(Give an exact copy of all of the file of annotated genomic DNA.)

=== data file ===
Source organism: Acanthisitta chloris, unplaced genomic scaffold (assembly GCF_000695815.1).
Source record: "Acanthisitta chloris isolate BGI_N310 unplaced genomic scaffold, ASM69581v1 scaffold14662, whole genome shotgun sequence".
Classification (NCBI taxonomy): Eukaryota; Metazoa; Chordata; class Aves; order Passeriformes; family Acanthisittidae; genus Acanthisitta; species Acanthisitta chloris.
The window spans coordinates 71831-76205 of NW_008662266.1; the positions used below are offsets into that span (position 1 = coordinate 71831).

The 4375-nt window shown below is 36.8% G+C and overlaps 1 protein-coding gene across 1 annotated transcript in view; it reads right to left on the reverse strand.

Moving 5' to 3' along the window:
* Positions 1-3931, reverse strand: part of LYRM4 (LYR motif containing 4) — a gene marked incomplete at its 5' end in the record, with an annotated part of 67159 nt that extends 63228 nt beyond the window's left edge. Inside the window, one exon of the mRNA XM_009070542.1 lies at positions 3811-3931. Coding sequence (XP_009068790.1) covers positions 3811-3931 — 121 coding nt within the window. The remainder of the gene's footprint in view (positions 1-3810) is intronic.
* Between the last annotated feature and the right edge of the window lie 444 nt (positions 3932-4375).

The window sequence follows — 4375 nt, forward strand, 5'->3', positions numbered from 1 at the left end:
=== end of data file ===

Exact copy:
Source organism: Acanthisitta chloris, unplaced genomic scaffold (assembly GCF_000695815.1).
Source record: "Acanthisitta chloris isolate BGI_N310 unplaced genomic scaffold, ASM69581v1 scaffold14662, whole genome shotgun sequence".
Classification (NCBI taxonomy): Eukaryota; Metazoa; Chordata; class Aves; order Passeriformes; family Acanthisittidae; genus Acanthisitta; species Acanthisitta chloris.
The window spans coordinates 71831-76205 of NW_008662266.1; the positions used below are offsets into that span (position 1 = coordinate 71831).

The 4375-nt window shown below is 36.8% G+C and overlaps 1 protein-coding gene across 1 annotated transcript in view; it reads right to left on the reverse strand.

Moving 5' to 3' along the window:
* Positions 1-3931, reverse strand: part of LYRM4 (LYR motif containing 4) — a gene marked incomplete at its 5' end in the record, with an annotated part of 67159 nt that extends 63228 nt beyond the window's left edge. Inside the window, one exon of the mRNA XM_009070542.1 lies at positions 3811-3931. Coding sequence (XP_009068790.1) covers positions 3811-3931 — 121 coding nt within the window. The remainder of the gene's footprint in view (positions 1-3810) is intronic.
* Between the last annotated feature and the right edge of the window lie 444 nt (positions 3932-4375).

The window sequence follows — 4375 nt, forward strand, 5'->3', positions numbered from 1 at the left end: